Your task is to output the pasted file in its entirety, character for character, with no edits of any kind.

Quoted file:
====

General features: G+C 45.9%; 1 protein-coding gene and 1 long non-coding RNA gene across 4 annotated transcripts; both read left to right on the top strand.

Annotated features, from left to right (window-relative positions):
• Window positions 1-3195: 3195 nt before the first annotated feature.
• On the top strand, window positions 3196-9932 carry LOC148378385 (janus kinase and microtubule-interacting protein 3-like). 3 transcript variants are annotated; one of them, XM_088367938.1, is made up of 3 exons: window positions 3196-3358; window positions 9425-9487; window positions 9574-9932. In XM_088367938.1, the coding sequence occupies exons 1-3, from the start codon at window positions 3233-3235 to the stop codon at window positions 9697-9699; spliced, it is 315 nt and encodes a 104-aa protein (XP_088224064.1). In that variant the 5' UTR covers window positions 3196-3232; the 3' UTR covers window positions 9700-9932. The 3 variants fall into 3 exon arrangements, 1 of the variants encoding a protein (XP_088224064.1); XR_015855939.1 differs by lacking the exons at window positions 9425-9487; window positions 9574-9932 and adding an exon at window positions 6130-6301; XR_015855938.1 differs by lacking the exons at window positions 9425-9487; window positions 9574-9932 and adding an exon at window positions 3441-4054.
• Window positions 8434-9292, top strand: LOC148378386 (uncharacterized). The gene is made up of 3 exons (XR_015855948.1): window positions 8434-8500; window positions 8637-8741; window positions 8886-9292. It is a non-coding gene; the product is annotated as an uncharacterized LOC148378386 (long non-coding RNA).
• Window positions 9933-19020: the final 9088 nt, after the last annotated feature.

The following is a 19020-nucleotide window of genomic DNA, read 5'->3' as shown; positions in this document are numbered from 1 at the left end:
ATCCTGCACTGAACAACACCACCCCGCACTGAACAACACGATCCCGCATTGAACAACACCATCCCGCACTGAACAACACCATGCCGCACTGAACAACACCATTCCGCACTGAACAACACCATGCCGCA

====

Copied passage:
General features: G+C 45.9%; 1 protein-coding gene and 1 long non-coding RNA gene across 4 annotated transcripts; both read left to right on the top strand.

Annotated features, from left to right (window-relative positions):
• Window positions 1-3195: 3195 nt before the first annotated feature.
• On the top strand, window positions 3196-9932 carry LOC148378385 (janus kinase and microtubule-interacting protein 3-like). 3 transcript variants are annotated; one of them, XM_088367938.1, is made up of 3 exons: window positions 3196-3358; window positions 9425-9487; window positions 9574-9932. In XM_088367938.1, the coding sequence occupies exons 1-3, from the start codon at window positions 3233-3235 to the stop codon at window positions 9697-9699; spliced, it is 315 nt and encodes a 104-aa protein (XP_088224064.1). In that variant the 5' UTR covers window positions 3196-3232; the 3' UTR covers window positions 9700-9932. The 3 variants fall into 3 exon arrangements, 1 of the variants encoding a protein (XP_088224064.1); XR_015855939.1 differs by lacking the exons at window positions 9425-9487; window positions 9574-9932 and adding an exon at window positions 6130-6301; XR_015855938.1 differs by lacking the exons at window positions 9425-9487; window positions 9574-9932 and adding an exon at window positions 3441-4054.
• Window positions 8434-9292, top strand: LOC148378386 (uncharacterized). The gene is made up of 3 exons (XR_015855948.1): window positions 8434-8500; window positions 8637-8741; window positions 8886-9292. It is a non-coding gene; the product is annotated as an uncharacterized LOC148378386 (long non-coding RNA).
• Window positions 9933-19020: the final 9088 nt, after the last annotated feature.

The following is a 19020-nucleotide window of genomic DNA, read 5'->3' as shown; positions in this document are numbered from 1 at the left end:
ATCCTGCACTGAACAACACCACCCCGCACTGAACAACACGATCCCGCATTGAACAACACCATCCCGCACTGAACAACACCATGCCGCACTGAACAACACCATTCCGCACTGAACAACACCATGCCGCA